Are you really who you think you are? I was recently on a plane trip to the UK. I got chatting to the chap sitting next to me, who was also from Glasgow. The Glaswegian accent is well-rehearsed and stands out a country mile.
As we chatted, it seems we shared a similar knowledge of the city. But, I knew that at some point in the conversation I would be asked the stand out question that almost 99 per cent of Glaswegian men ask each other when they get blethering.
Two minutes later and out it came. Are you a Celtic or Rangers man? Bingo! My standard reply to this is that I do not follow football at all, which is quite true. But, as my new travelling companion was only too eager to tell me, he was a Celtic man and this made me think.
Why do we take up identity positions and how do these ultimately polarise?
So much of our lives has been socially constructed by others over the decades and centuries. Our names, for example, can pinpoint where we are from, which area of the country and what team we may or may not support.
With a name like Duffy, I was immediately pigeon-holed by some as a “tarrier” when I joined the police some 25 years ago. This meant I was ostensibly from one side of the religious divide and for some even more extreme officers, a potential IRA supporter.
When the chips were down, would I take a position? Would I take a side? Unfortunately, by labelling me with this anachronism, my mindset immediately pitted me against them. And the “them” and “us” binary is causing even more problems nearly three decades on.
Inherited party allegiance
The problem is not the identity position that you are given, labelled with or adopt, but the easiness and willingness of many people to simply accept these positions. As we are in election mode just now, choices will have to be made on which political party to vote for. Or will it be which leader you decide to vote for? Are you left or right? Did that position stem from where your parents put their cross in the box? Did they get that leaning from their parents? And so on...
If you are a woman, will you take a position in brushing aside the ‘pale, male and stale’ politicians that may be on offer and place your X for Jo Swinson or Nicola Sturgeon for that matter? Or does it not matter what gender a political leader is?
Then we have the “us’ and “them” of country versus country. If I suggest to you that I am a global citizen, you may chortle or even raise an eyebrow. But, although I was born in Glasgow of Irish descent, I feel very much wedded to my position as an individual person on this planet.
That for me means wherever I lay my hat, that’s my home and I do not wish to be slotted into a nationality box, just because it suits someone else to do so. Scottish Independence and all that it could entail a clear and decisive “us” and “them”, both internally within the country and internationally with our neighbours. Albeit, and I have to concede here, that although an inward-looking policy for many, it may now lead to Scotland indeed being more European. A more outward-facing position in a world of polar opposites, some may suggest.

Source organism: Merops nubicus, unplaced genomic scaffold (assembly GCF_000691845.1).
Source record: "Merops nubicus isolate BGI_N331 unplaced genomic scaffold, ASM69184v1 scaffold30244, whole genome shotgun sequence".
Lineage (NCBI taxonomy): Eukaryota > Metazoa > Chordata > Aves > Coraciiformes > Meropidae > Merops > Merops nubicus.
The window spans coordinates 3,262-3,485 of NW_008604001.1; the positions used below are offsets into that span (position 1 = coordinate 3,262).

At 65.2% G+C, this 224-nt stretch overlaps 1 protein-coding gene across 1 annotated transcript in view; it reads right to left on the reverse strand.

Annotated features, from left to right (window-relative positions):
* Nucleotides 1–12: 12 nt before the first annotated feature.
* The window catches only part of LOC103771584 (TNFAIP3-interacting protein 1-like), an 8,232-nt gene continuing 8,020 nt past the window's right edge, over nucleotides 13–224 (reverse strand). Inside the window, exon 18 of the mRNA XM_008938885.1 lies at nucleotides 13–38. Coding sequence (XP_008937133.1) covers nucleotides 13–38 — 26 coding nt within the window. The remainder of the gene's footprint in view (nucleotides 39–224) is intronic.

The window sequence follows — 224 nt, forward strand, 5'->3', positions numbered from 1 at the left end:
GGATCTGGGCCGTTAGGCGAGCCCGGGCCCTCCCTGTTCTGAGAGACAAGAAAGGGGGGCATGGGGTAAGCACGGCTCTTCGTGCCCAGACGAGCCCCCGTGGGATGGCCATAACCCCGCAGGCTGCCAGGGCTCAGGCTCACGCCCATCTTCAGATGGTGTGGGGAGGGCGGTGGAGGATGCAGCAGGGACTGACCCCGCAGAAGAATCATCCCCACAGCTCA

Choosing to think one way or the other, outwith neatly constructed boxes is not easy. One can be an advocate of social justice and welcome immigration for prosperity. Or conversely, a hater of the “underclass” and an advocate of “send them all back in the boats the came in”.
Youth brings hope
Extreme positions that cause others to take extreme positions which in turn fuel division and a sense of sides, tribes, teams and movements are easier to deal with cognitively. Yes, thinking is hard, but labelling is easy.
I wonder how our world would be if the social constructs of, for example, politics, religion, gender, education and nationality did not exist? And is it actually possible to move outside typical positions?
I’m going to go out on a limb and hope for the best. It may simply be a generational hand-me-down via DNA and environmental circumstances that have been confined by a lack of technology.
Further, as technology has improved and expanded, the new generations of young people, Generation X and Y, see less division and are breaking down old social constructs.
I fully accept that things like social media can cause awful polarisations and this is never been more transparent than when Donald Trump tweets. The current US President aside, I am hopeful that young people are being more tolerant, more willing to think about others and not simply stick them in a socially constructed bucket, because it’s easy to do so.
The connected world, cheap travel and what could be seen the failure of decades old traditions, ideas and culture is perhaps making younger people more amenable to breaking down the barriers of “us” and “them”. The question is, will we let them and support them or simply hand down the labels that we received and then cultivated?
It is hard to actually think about who you are and how you have the opinions and beliefs you have. It requires some forensic thinking. Breaking down our social constructs that have shaped us takes effort.
The question I always ask myself to help ground me in a wider reality is this: if aliens came down to Earth and interviewed me on who I am, what would I tell them and what would they think?